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JCSU's lactation and doula programs awarded grant funding

Funding will be used to expand the Birthing Professionals Program in order to expand access to training for individuals of color.

CHARLOTTE, N.C. — Johnson C. Smith University's lactation and doula programs have been awarded nearly $1 million in a county grant funded by the American Rescue Plan Act of 2021 (ARPA).

The programs, which include the Lactation Consultant Training Program (LCTP) and the Birth Doula Certification program, are one of 75 local projects to which the county allocated ARPA funding during a recent  Mecklenburg County Board of County Commissioners meeting.

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The federal government allocated $99 million in ARPA funds to Mecklenburg County. The goal of this funding is to stimulate the local economy through strategic community investments by state and local governments. 

Projects that center on behavioral health and health equity were granted $34.2 million in funding to cover 27 projects, one of which is JCSU's lactation and doula programs, which will receive $943,000 in funding.

“This funding shows that the cries about maternal health have been recognized. It also shows that what we’ve been trying to do is important to Charlotte. JCSU’s program was created as a result of community requests and partnerships. We look forward to strengthening the partnerships and training competent birthing paraprofessionals," said Dr. Antonia Mead, chair of the Health and Human Performance Department at JCSU.  

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JCSU will use the grant funding to expand its Birthing Professionals Program. The goal of this program is to provide more widespread access to birthing professional training to individuals of color. 

JCSU hopes that having better representation in this field will improve maternal and child health outcomes for families of color.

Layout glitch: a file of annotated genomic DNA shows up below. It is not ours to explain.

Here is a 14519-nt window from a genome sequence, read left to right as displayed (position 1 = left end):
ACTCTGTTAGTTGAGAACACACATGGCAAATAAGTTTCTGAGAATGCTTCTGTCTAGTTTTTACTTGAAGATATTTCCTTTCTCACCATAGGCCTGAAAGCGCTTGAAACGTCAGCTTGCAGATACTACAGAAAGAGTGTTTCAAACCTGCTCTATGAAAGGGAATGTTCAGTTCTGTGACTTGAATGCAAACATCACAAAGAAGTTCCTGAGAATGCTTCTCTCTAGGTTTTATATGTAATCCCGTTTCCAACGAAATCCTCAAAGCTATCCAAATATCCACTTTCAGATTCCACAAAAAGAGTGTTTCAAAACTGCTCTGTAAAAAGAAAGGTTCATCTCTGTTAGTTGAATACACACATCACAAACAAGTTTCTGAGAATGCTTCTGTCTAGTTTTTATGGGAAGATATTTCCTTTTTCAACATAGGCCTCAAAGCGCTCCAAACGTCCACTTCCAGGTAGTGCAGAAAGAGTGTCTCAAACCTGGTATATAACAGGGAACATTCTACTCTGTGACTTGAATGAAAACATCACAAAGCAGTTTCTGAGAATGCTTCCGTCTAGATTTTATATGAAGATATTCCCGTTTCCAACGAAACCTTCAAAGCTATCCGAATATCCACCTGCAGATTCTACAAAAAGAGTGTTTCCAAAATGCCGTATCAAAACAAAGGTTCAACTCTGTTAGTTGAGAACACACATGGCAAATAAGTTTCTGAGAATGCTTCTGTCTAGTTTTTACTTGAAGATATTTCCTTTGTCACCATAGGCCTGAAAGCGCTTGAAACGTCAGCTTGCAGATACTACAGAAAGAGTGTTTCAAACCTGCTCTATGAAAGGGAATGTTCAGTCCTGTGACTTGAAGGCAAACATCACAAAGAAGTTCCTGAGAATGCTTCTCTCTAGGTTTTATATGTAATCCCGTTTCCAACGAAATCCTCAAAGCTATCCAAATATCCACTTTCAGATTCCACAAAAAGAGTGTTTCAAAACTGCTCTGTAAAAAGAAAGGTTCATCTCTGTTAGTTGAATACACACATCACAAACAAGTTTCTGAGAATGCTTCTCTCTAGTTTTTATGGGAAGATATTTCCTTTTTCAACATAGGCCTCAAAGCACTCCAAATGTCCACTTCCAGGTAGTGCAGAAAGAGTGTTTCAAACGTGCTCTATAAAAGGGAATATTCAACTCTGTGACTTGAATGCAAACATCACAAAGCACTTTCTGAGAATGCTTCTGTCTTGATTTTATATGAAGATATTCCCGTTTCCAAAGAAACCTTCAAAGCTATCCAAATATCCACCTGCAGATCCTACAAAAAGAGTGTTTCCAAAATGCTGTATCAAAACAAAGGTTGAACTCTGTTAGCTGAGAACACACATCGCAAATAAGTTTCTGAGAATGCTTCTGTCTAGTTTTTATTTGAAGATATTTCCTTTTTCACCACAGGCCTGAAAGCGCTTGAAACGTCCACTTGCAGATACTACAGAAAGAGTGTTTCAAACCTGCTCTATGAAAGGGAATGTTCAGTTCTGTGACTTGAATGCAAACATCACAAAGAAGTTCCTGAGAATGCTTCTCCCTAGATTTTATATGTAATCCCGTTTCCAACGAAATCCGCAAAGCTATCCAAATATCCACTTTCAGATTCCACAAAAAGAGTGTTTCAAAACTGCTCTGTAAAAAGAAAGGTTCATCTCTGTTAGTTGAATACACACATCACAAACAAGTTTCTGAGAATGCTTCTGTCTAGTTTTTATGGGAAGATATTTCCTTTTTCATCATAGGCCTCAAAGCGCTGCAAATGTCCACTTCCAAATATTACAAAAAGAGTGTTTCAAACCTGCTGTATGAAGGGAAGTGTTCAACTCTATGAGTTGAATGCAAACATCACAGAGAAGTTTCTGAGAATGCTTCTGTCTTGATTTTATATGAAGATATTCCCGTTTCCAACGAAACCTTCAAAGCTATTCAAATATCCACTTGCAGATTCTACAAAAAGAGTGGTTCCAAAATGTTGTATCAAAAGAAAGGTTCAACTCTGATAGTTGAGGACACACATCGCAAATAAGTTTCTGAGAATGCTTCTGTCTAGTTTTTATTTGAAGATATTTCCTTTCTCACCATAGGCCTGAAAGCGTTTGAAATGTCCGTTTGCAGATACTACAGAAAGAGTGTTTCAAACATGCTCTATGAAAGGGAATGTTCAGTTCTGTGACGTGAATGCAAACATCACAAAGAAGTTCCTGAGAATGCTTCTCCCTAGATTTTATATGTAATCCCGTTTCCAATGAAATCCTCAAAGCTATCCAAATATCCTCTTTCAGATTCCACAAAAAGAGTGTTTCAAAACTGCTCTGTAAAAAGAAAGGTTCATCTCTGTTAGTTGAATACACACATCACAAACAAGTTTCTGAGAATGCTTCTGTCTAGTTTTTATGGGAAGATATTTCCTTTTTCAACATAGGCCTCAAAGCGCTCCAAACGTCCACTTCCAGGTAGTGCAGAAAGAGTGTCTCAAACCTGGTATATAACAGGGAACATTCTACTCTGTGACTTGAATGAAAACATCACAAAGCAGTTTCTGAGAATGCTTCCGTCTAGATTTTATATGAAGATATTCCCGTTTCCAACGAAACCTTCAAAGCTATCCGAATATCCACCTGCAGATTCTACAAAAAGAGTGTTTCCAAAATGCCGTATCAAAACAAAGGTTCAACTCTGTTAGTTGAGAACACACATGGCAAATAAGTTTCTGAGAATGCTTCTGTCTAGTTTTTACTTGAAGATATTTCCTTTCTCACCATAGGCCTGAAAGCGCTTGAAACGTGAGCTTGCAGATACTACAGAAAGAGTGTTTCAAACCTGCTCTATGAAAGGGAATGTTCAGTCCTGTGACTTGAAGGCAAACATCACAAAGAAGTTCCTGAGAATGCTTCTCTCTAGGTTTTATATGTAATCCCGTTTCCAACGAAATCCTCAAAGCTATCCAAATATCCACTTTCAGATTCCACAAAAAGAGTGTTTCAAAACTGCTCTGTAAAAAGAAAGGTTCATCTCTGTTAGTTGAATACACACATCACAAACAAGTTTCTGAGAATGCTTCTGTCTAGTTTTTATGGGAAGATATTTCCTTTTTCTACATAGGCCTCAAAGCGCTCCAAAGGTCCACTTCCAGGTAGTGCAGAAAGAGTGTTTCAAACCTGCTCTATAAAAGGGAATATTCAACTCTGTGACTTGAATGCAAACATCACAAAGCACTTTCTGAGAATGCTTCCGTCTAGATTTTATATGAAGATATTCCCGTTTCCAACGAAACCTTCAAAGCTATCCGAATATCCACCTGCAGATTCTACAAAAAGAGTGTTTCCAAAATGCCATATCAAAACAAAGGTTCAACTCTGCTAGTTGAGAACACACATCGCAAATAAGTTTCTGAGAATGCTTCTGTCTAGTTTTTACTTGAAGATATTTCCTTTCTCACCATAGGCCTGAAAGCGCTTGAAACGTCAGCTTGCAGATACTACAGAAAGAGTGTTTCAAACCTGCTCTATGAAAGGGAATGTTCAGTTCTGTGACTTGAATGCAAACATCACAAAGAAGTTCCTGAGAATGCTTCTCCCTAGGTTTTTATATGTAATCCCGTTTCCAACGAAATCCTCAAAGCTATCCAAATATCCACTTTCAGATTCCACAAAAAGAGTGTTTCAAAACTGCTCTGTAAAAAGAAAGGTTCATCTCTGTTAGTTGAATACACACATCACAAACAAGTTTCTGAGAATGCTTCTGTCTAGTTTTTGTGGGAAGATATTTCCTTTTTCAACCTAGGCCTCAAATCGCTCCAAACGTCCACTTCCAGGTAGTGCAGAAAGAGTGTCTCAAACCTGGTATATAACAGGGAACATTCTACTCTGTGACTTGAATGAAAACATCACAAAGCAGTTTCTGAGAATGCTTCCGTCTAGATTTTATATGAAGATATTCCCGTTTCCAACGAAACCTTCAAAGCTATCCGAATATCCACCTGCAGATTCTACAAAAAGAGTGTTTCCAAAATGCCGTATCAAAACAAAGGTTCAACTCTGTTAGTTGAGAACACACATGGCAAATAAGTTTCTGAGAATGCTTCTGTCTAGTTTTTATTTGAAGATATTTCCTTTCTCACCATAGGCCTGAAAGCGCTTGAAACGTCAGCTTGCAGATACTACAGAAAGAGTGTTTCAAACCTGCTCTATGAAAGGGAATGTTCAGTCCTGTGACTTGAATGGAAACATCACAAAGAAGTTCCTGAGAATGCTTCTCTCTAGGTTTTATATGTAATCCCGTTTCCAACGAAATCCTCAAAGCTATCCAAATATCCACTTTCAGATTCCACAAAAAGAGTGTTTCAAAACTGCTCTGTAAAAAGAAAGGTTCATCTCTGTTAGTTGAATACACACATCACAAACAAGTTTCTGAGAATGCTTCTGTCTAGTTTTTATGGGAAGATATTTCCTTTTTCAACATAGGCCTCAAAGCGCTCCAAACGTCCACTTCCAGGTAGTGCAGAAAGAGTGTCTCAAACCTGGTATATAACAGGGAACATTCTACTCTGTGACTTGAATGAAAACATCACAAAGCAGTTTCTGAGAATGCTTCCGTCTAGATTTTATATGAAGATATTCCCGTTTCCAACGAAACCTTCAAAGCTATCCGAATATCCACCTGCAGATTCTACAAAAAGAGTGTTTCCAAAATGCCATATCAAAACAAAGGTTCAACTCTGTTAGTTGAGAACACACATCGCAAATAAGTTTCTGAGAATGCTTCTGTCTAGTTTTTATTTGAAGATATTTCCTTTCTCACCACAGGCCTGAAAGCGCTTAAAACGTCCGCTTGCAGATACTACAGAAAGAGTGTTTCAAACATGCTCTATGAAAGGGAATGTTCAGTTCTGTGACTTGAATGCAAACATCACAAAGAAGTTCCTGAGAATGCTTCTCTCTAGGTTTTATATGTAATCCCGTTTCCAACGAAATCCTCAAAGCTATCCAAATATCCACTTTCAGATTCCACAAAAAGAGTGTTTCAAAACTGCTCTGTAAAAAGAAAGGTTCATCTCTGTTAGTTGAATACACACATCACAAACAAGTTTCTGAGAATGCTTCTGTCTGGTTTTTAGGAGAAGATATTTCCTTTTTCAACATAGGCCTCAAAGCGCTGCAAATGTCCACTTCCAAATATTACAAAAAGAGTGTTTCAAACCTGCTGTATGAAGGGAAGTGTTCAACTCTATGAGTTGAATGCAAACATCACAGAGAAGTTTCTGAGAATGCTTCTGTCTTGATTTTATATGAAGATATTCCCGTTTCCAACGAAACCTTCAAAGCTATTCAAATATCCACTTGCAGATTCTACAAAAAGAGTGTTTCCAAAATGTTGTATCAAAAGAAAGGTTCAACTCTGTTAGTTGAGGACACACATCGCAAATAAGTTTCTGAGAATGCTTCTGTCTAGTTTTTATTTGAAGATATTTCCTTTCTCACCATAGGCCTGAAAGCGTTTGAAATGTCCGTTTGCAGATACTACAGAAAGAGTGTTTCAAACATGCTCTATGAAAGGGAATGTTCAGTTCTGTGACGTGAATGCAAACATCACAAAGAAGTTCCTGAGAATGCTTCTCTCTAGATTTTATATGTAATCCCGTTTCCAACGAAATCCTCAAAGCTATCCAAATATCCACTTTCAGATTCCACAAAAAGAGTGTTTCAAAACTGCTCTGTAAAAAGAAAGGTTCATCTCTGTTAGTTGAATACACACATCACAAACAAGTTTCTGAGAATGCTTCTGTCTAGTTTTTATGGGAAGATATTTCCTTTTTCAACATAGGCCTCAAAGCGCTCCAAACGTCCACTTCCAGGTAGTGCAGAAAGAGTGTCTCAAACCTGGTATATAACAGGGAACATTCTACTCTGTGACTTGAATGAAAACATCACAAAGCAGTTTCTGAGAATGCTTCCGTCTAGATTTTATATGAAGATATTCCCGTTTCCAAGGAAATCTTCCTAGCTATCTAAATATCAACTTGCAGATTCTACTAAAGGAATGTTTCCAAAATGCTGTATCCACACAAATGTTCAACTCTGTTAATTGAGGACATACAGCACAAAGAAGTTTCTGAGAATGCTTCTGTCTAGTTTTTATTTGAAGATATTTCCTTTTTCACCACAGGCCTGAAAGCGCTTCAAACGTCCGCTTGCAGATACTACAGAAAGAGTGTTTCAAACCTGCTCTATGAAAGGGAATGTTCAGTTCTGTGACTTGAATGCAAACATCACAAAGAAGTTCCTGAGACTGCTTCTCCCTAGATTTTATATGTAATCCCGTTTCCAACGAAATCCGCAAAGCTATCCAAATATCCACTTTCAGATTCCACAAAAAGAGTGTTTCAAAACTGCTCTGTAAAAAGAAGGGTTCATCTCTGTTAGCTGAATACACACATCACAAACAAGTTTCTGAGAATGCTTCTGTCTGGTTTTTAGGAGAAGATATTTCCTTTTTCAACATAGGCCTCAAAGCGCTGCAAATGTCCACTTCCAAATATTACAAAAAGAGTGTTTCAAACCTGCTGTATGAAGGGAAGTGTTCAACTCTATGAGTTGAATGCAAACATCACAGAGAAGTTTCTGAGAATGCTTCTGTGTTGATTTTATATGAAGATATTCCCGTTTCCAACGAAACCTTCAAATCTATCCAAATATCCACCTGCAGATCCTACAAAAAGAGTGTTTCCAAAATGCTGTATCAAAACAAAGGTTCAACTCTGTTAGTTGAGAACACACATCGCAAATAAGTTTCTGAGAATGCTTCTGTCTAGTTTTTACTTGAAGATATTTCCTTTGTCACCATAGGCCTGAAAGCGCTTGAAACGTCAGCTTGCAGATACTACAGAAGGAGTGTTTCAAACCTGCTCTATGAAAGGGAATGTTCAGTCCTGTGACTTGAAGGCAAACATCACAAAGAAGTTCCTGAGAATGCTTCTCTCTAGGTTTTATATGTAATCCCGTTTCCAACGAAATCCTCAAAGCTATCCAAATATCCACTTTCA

The birthing professional field is primarily composed of white professionals. JCSU seeks to close this gap. 

“Representation in the lactation field could build trust within the medical community among people of color. This could have a trickle-down affect by improving the overall health outcomes of Black people, addressing issues like obesity rates, diabetes, heart disease and maternal disparities, all of which plague the Black community.” said TaHysha McClain, director of the LCTP program.

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While specific plans to use this funding have not been finalized McClain believes it will be directed towards tuition assistance, support staff hiring, exam preparation aid for students taking the International Board Certified Lactation Consultant exam (IBCLC), and promoting JCSU's Birth Doula program. 

More local efforts to increase representation

Women here in the U.S. are more likely to die from pregnancy or childbirth-related complications compared to other wealthy nations. The rates are worse for minorities, especially black women.

Doula Trainer & Founder of Mine-R-T Doula Company, Kira Kimble said increasing diversity in the field can help make a difference in improving maternal health for women of color. 

"It's important to have someone with you to support you throughout the pregnancy. And throughout the birthing process, who is able to recognize the tiny microaggressions that occur in the healthcare system, it's not always overt," said Kimble.

According to the CDC, black women are 3 times more likely to die during pregnancy or childbirth.

"You are more likely to die just showing up as a black woman than you are, as anyone other race, just by virtue of ethnic, racial disparities," said Kimble. "It has nothing to do with income, insurance or anything like that."

Kimble has been a doula for over 10 years. She was drawn to the industry after she experienced bias in health care and is now committed to helping people have a more empowering birthing experience and training doulas to do the same.

"We are the watchful eye, and then the knowledgeable, watchful eye of what's happening in the birth space. So we can allow our clients to just focus on having the baby," she continued.

Her team of doulas is specifically trained to recognize and respond to bias within the healthcare system as it relates to labor and delivery and pregnancy.

She adds it’s about making sure moms have all of the information they need to make educated decisions for themselves and their babies.

Kimble has a childbirth class coming up next month.

Jesse Pierre: Contact Jesse Pierre at jpierrepet@wcnc.com or follow her on FacebookTwitter and Instagram.

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